DETROIT, Mich. — A documentary about the Boblo Island Amusement Park and its ferries will be shown at movie theaters in Grand Rapids and Holland. Boblo Boats: A Detroit Ferry Tale will be shown at Celebration Cinema GR North and Sperry’s Moviehouse from September 23-29.
The documentary looks at the history of Boblo Island Amusement Park, which opened in 1898. The park featured the steamboats SS Columbia and Ste. Claire, which brought visitors to the island. They are also the two oldest surviving passenger steamboats in the United States.
The film will focus on civil rights pioneer Sarah Elizabeth Ray. In 1945, Ray was denied entry on the SS Columbia due to her race. She then sought legal counsel from the NAACP, which was eventually processed by the United States Supreme Court, and led to integration on the island.
“I went to Boblo my whole life, two or three times a year, and I never knew that I owed the ability to go to some woman who had fought this fight for me a long time ago,” said Detroit’s Chief Historian Jamon Jordan. “This other history used to be present, but at some point, it’s been forgotten. It was not passed down in the schools, it wasn’t passed down in other forms of media. It is beginning to be talked about now, because there has been a whole generation of scholars and historians who’ve been writing about this and who have focused on this history.”
Boblo Island Amusement Park eventually closed on September 30, 1993. The film also looks at the present, with preservationists trying to save the Ste. Claire from being scrapped.
The film is narrated by Martha Reeves, from the point of view of the SS Columbia. Reeves was the lead singer of the group Martha and the Vandellas. The group’s first studio album, Come and Get These Memories, was released in 1963. Their other albums include 1965’s Heat Wave, 1965’s Dance Party, and 1970’s Natural Resources. Their final album, Black Magic, was released in 1972. Reeves’ first solo album, Martha Reeves, was released in 1974. Her other albums include 1975’s Rainbow, 1980’s Gotta Keep Moving, and 2004’s Home To You. From 2005-2009, Reeves was a council woman for Detroit.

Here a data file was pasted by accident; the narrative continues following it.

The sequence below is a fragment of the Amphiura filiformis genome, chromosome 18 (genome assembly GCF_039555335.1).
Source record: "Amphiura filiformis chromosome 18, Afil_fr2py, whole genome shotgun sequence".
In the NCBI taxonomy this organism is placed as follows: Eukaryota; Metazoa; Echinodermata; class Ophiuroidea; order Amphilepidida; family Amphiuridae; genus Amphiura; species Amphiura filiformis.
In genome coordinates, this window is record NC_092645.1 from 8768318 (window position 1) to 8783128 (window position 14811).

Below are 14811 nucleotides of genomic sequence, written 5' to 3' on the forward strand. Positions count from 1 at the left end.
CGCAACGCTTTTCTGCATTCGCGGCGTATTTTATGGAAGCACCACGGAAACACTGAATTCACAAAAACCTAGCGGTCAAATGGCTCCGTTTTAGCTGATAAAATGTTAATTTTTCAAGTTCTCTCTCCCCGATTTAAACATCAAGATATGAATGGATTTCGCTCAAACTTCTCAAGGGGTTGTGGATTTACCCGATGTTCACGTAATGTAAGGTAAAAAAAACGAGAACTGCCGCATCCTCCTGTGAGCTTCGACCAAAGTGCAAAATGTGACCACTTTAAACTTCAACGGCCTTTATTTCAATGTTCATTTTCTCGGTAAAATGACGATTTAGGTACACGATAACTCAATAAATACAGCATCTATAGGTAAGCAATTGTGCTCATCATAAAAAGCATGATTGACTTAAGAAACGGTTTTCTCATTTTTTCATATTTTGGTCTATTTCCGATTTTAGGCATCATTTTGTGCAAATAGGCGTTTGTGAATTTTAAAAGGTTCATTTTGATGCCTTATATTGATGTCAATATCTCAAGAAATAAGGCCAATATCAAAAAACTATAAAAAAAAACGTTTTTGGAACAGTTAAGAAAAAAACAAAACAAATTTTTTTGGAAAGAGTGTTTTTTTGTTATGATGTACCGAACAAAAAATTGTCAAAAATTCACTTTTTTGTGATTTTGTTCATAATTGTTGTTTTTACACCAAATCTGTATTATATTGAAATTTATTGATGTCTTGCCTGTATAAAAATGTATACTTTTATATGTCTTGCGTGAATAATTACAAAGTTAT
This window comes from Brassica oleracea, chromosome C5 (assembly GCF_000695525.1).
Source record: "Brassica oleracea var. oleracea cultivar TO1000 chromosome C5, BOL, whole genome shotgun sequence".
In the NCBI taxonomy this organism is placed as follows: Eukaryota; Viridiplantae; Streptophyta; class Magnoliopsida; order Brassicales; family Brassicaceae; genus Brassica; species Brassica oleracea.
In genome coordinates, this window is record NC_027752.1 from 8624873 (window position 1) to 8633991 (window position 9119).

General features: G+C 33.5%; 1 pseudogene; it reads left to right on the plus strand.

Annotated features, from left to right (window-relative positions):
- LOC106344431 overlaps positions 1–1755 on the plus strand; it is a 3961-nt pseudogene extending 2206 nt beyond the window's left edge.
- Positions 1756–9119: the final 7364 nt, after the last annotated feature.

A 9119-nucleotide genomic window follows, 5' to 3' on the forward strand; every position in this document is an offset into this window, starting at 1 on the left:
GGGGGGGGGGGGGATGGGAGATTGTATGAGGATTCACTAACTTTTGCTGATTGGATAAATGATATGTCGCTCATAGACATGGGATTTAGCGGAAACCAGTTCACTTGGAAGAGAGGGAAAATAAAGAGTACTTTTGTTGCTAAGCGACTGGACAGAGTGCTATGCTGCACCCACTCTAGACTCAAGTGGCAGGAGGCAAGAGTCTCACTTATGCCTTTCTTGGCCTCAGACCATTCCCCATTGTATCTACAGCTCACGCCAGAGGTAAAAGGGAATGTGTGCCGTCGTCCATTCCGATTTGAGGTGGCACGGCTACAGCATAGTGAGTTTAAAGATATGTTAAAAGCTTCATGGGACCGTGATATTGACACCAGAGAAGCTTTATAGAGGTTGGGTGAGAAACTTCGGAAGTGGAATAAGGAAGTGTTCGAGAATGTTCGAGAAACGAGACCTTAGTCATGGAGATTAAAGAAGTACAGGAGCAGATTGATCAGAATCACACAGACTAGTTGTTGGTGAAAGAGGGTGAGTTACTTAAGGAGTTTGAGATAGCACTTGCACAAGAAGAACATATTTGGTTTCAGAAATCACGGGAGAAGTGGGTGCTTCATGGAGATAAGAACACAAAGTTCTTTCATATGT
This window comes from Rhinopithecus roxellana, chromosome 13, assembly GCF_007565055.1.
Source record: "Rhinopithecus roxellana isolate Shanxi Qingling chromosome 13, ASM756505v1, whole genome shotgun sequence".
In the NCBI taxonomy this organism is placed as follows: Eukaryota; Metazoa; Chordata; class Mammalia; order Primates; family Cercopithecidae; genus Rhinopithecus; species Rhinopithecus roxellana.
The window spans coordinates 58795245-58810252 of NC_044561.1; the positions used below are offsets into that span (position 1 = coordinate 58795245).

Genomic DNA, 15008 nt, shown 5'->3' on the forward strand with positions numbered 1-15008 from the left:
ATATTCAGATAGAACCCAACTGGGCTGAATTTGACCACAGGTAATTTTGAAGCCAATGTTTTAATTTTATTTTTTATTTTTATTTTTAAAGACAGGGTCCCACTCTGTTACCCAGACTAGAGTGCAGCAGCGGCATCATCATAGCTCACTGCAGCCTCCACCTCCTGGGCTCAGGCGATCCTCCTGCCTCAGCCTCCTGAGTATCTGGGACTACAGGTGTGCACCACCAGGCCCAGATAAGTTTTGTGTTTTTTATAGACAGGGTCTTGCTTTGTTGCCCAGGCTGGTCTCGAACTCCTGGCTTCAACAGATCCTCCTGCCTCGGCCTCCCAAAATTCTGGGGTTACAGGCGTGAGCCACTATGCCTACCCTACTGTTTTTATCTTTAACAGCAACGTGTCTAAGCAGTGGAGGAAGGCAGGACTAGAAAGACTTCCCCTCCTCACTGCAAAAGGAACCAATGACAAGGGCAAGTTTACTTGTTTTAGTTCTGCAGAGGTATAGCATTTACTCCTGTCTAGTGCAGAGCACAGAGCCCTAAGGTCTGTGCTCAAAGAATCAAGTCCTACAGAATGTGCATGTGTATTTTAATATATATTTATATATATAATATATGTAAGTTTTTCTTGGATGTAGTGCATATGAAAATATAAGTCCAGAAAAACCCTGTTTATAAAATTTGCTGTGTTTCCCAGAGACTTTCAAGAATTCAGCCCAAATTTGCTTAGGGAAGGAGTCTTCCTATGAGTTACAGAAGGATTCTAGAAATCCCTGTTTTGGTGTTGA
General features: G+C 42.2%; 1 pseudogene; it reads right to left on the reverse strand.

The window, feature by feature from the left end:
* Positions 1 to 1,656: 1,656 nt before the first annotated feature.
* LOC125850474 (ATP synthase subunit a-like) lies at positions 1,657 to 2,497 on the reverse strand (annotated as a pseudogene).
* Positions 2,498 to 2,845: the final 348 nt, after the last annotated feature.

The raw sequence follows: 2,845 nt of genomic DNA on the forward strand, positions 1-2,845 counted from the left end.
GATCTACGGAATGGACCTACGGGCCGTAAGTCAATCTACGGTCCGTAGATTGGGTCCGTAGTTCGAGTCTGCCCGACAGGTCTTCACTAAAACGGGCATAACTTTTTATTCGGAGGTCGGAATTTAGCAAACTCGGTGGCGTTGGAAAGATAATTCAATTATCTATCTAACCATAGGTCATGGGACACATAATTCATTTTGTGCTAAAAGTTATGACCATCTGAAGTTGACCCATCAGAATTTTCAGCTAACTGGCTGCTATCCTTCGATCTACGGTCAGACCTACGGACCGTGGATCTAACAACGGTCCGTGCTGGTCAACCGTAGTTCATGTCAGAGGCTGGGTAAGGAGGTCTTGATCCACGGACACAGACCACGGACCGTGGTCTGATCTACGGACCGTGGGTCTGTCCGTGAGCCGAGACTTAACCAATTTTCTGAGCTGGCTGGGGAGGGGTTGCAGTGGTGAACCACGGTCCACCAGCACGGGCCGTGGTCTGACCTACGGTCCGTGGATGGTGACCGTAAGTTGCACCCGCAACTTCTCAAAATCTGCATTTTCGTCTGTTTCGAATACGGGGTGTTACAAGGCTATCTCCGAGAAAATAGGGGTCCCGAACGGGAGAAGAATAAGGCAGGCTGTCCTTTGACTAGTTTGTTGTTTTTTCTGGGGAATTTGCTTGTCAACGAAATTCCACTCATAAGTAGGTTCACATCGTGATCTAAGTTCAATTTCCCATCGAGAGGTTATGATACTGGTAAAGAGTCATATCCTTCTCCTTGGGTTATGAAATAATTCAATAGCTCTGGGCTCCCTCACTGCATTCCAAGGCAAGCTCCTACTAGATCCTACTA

The documentary was directed by Detroit filmmaker Aaron Schillinger, and is his directorial debut. “Sadly, I didn’t have the opportunity to go to Boblo when the park was operational,” said Schillinger. “I never imagined it would take seven years to complete this film, but it was well worth it. Now people are sending me their Boblo pictures and memorabilia. Many have thanked me for making the film, even before seeing it.”
Steve Bannatyne was a producer for the film. His Lucky Hat Entertainment banner is also distributing the documentary. Bannatyne previously produced and distributed the 2019 documentary The Russian Five. “I’ve worked on over 40 films in my career but this one is extra special to me,” said Bannatyne. “My grandfather was captain of SS Columbia and I named my company Lucky Hat after an old bucket cap he used to wear. Plus, we have the voice of the great Martha Reeves in our film! I’m just thrilled to bring this wonderfully unique documentary to audiences across Michigan and beyond. I know there are boat nerds, history buffs and doc lovers everywhere, and we’ll do our best to accommodate them all. Ideally in a dark theater and on a big screen.”
Boblo Boats: A Detroit Ferry Tale will be shown at Celebration Cinema GR North and Sperry’s Moviehouse from September 23-29. The film’s trailer can be watched below: